Before, however, the peace had been fully concluded, the young Earl died at Roveray, in Burgundy, on the 26th February 1360, whilst in command of the forces on that station; and his remains, having been brought to England, were interred at Wigmore Priory.
By Philippa, his wife (daughter of William Montacute, the 1st Earl of Salisbury), who died in 1381, he left an only son, Edmund, who became the 3rd Earl of March, and intermarried with the Lady Philippa Plantagenet, daughter and sole heiress of Prince Lionel of Antwerp, Duke of Clarence. Their son and heir, Roger Mortimer, the 4th Earl, was, in right of his mother, Philippa, declared, in parliament, heir-presumptive to the Crown, failing issue of King Richard II. The pretensions of his descendants to the English throne were eventually asserted by his great-grandson, Edward Plantagenet, as King Edward IV.
Edited from George Frederick Beltz's "Memorials of the Most Noble Order of the Garter" (1861).
- Sir Roger de Mortimer, 2nd Earl March, Constable of Dover, Bridgnorth, Corfe, Montgomery, & Trim Castles1,2,3,4,5,6,7
- M, #12923, b. 11 November 1328, d. 26 February 1360
- Father Sir Edmund de Mortimer, 3rd Lord Mortimer2,8,9 b. c 1306, d. 17 Dec 1331
- Mother Elizabeth de Badlesmere2,8,9 b. c 1313, d. 8 Jun 1356
- Sir Roger de Mortimer, 2nd Earl March, Constable of Dover, Bridgnorth, Corfe, Montgomery, & Trim Castles was born on 11 November 1328 at Ludlow, Shropshire, England; Age 24 or 25 in 1356.2,4,7 He married Philippa de Montacute, daughter of Sir William de Montacute, 1st Earl of Salisbury, 3rd Lord Montagu, Earl Marshal of England and Katharine de Grandison, circa 1351; They had 3 sons (Roger; Sir Edmund, 3rd Earl of March, Earl of Ulster; & Sir Thomas).3,4,5,6,7 Sir Roger de Mortimer, 2nd Earl March, Constable of Dover, Bridgnorth, Corfe, Montgomery, & Trim Castles died on 26 February 1360 at Rouvray, Avalon, Côte d'Or, Burgundy, France, at age 31; Buried eventually at Wigmore Abbey, Herefordshire.2,4,7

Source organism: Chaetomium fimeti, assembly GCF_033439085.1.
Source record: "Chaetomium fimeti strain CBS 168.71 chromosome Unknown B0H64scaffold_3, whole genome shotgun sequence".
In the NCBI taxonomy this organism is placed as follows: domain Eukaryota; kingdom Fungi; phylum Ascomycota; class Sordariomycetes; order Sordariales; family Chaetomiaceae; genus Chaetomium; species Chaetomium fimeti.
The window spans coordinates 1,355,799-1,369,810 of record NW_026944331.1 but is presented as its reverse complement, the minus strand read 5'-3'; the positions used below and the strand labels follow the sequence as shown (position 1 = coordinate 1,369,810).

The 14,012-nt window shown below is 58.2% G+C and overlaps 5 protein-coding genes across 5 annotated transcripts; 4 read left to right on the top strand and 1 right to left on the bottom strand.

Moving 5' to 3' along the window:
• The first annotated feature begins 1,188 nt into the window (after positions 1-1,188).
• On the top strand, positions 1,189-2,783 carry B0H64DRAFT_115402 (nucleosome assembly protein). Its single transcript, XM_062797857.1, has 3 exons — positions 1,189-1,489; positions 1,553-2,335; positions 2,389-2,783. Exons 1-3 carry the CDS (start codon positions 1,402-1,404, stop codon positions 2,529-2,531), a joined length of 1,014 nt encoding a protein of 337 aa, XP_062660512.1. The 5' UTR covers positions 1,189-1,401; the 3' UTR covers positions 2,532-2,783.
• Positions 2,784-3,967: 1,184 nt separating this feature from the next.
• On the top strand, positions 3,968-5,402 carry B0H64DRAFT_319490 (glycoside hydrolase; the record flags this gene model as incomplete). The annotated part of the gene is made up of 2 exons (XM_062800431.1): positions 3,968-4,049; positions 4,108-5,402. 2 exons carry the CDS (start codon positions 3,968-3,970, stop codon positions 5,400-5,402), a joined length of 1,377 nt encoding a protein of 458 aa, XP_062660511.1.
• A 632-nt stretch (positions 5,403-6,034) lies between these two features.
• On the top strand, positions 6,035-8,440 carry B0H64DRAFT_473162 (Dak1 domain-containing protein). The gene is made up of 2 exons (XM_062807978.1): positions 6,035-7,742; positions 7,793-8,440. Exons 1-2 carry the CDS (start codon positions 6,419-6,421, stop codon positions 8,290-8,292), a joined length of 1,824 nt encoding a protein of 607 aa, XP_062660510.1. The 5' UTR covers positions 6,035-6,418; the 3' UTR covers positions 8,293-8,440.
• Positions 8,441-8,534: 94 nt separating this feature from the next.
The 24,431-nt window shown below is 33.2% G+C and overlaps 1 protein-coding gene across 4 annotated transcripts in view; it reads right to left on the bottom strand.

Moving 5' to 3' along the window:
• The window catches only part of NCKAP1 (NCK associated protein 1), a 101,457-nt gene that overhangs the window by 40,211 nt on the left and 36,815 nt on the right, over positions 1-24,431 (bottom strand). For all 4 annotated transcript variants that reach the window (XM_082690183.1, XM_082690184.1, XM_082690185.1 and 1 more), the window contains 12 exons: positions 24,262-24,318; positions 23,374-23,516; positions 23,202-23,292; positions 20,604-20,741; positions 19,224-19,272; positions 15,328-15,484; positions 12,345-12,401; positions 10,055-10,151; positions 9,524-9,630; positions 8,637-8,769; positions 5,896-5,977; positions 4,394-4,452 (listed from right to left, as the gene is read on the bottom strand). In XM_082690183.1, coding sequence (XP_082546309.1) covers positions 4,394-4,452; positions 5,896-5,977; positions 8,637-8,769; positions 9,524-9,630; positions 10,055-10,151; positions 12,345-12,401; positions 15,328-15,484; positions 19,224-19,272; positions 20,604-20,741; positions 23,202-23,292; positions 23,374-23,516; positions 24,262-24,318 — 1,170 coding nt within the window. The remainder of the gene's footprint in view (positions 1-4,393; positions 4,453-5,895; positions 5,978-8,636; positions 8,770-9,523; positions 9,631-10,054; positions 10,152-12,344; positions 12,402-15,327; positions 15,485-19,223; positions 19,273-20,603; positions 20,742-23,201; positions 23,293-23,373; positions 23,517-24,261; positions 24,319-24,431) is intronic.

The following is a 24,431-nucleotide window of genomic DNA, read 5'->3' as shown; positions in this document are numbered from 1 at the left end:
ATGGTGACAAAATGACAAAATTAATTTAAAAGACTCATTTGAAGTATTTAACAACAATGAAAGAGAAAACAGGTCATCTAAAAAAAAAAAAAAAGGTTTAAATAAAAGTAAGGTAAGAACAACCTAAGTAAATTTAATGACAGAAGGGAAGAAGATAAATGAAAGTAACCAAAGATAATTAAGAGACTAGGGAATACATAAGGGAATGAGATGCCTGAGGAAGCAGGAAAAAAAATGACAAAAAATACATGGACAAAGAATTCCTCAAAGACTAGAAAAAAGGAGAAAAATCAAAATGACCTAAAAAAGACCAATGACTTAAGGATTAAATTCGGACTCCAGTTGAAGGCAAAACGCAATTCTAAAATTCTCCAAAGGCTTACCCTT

- Family Philippa de Montacute b. c 1332, d. 5 Jan 1382
- Sir Walter Mortimer+
- Sir Thomas Mortimer, Chief Justice of Ireland3,4,5,7 d. b 9 Jan 1403
- Sir Edmund Mortimer, 3rd Earl of March, Lord Mortimer & Connaught, Earl of Ulster, Marshal of England, Chief Governor of Ireland, Ambassador to France+10,4,7 b. 1 Feb 1352, d. 27 Dec 1381
- Sir Edward Mortimer b. c 1354, d. b 1400
- [S3647] Unknown author, Magna Charta Sureties, 1215, by F. L. Weis, 4th Ed., p. 40.
- [S5] Douglas Richardson, Plantagenet Ancestry, p. 525.
- [S16] Douglas Richardson, Magna Carta Ancestry, 2nd Edition, Vol. I, p. 103-104.
- [S16] Douglas Richardson, Magna Carta Ancestry, 2nd Edition, Vol. III, p. 192-193.
- [S4] Douglas Richardson, Royal Ancestry, Vol. I, p. 253-254.
- [S4] Douglas Richardson, Royal Ancestry, Vol. IV, p. 118.
- [S4] Douglas Richardson, Royal Ancestry, Vol. IV, p. 172-173.
- [S16] Douglas Richardson, Magna Carta Ancestry, 2nd Edition, Vol. III, p. 191-192.
- [S4] Douglas Richardson, Royal Ancestry, Vol. IV, p. 171-172.
- [S5] Douglas Richardson, Plantagenet Ancestry, p. 525-526.
- From: http://www.our-royal-titled-noble-and-commoner-ancestors.com/p431.htm#i12923
- Roger de Mortimer, 2nd Earl of March1
- M, #102546, b. circa 1330, d. 1360
- Last Edited=22 May 2004
- Consanguinity Index=0.15%